About Ruth Ann Nordin

Ruth Ann Nordin mainly writes historical western romances and Regencies. From time to time, she branches out to contemporaries romances and other genres (such as science fiction thrillers). For more information, please go to or check out
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6 Responses to Inspiration For the Book: The Cold Wife (and the value of men)

  1. Oh, my, you’ve just said everything I would want to say about men and my husband in particular. My man takes care of me so well. I hate that he works at night because I miss him so much and feel much safer when he’s at home. (My .357 under the bed isn’t quite a substitute, LOL.) I had never thought about how many sitcoms make men look ignorant and women the “good” ones. But when I think about it, that’s really true. I don’t watch sitcoms except for The Big Bang Theory (and I have to not listen to the song at the beginning because I don’t BELIEVE in the big bang theory, but that’s not what the show is about). I sometimes catch glimpses of the sitcoms my husband watches, and they really do portray men in a bad light. I like for men to be strong, but able to shed a tear over something like the tragedy in Connecticut.

    A story: One time my oldest son (when he was about 12) pitched a baseball to me and I hit a line drive…right into his nose. The blood started gushing. I was a basket case. But my husband calmly went over to my son, assessed the damage, and then we took him to the emergency room. It was a tiny fracture. My husband was a wall of strength, while I fell apart. Now I truly believe if he hadn’t been there, I would have been stronger, and I would have taken care of things. But he WAS there, so I didn’t have to. I cherish the strength of a good man. I love being taken care of. It’s not popular nowadays for men and women to have separate “roles”. But I’m old fashioned like you. 🙂

    Sorry for rambling. 🙂

    • I sleep easier when my husband is at home, too, so I know what you’re talking about. There’s nothing wrong with a man shedding a tear over a tragedy like the school shooting or when he’s profoundly touched like when his child says he/she loves him. I tell my sons that Jesus cried, and that means it’s okay if they do, too.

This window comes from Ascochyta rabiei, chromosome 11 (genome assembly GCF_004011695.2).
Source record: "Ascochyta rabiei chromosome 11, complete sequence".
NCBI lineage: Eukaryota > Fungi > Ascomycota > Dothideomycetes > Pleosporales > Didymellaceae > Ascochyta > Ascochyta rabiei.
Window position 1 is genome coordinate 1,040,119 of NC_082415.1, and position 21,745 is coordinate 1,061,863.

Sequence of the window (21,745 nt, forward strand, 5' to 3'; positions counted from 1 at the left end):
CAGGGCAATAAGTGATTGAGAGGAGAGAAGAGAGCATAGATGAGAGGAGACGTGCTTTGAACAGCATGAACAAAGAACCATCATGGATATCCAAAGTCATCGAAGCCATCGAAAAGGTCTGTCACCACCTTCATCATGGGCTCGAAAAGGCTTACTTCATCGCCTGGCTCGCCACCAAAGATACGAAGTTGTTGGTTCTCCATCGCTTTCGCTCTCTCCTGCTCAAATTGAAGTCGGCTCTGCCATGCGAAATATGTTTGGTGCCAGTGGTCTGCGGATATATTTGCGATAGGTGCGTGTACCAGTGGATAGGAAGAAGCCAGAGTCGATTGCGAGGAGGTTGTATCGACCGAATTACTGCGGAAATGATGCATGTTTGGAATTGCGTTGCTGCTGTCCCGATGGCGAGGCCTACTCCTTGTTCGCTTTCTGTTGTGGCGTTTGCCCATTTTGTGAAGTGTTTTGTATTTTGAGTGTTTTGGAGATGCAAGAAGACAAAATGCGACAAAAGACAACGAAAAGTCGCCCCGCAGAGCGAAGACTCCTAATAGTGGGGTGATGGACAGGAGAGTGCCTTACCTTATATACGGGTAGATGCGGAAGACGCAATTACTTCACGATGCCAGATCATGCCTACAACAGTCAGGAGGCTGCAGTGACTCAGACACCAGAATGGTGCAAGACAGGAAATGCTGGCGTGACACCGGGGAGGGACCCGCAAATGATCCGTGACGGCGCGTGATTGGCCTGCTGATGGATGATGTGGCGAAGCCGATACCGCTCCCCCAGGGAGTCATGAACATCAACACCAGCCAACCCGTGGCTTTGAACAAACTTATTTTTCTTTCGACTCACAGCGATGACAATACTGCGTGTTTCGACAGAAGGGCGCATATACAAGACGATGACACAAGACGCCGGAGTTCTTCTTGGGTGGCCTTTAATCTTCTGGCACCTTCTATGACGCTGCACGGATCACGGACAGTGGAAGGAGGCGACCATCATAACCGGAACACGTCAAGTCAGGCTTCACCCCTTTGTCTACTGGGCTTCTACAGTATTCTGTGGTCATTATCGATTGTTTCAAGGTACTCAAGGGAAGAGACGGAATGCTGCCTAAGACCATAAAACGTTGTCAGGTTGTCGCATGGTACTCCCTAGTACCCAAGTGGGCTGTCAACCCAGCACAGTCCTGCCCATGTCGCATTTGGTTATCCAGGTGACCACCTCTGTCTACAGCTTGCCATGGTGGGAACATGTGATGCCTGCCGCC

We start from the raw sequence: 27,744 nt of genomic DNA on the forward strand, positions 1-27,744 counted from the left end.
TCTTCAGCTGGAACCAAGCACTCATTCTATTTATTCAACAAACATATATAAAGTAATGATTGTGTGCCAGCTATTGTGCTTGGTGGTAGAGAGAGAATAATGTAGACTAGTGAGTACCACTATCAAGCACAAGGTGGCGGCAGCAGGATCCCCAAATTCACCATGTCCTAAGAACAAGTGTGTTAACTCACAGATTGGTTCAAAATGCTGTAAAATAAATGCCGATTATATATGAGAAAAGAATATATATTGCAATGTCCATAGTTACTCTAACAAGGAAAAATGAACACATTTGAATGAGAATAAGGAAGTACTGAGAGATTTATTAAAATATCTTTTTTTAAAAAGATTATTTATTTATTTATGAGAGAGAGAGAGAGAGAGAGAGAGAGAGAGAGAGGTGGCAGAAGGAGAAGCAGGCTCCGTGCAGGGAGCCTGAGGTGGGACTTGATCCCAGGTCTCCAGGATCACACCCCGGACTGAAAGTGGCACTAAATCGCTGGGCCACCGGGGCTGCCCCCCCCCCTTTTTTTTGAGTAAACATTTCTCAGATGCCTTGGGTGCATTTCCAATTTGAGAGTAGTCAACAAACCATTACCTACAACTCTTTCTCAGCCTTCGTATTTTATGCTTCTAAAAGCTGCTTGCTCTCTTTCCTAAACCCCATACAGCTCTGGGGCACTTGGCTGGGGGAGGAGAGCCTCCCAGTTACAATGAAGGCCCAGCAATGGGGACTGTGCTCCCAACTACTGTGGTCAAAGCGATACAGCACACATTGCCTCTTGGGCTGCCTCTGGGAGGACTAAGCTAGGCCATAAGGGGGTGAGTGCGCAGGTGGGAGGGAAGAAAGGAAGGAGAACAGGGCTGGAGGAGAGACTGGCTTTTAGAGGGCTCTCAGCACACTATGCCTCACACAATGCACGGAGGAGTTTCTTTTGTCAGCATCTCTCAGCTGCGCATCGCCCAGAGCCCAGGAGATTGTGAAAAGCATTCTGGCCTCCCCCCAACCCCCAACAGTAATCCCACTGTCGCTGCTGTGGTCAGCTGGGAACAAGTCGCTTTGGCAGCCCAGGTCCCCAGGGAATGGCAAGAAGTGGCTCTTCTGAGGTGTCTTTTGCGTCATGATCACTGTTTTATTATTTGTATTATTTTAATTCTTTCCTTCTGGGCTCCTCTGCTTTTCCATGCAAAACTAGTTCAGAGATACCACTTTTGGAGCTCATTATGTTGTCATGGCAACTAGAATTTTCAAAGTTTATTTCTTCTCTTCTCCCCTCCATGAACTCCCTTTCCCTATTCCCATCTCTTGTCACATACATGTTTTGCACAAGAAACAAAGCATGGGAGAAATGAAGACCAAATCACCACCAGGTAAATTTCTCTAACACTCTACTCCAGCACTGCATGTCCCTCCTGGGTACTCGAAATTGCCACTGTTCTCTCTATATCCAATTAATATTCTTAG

What is The Big Bang Theory about? I’ve seen pictures for the show but have no idea what it’s about.

      I think if it was just you, you would have held it together when your son got hurt. When we have to, the adrenaline kicks in and we manage to get through the emergency, but it’s so much better when we have our husbands there to help out. 😀

      I love reading your comments, so ramble at any time. 😀

  2. Patsy Ezell says:

    I to think men are not given enough consideration my husband is my best friend and I depend on his strength. He is my best friend, companion, lover and most of all my soul mate.

  3. Well said Ruth Ann. Though I do think television often belittles women too. It makes us stupid and overemotional and unable to handle things. Too many cliches for both genders. 🙂

    • That’s true. Women are put down as well. What I also hate is how women are dressed as if they are sex objects. I love it whenever both sides are treated with respect.

      Thanks for stopping by my blog. 😀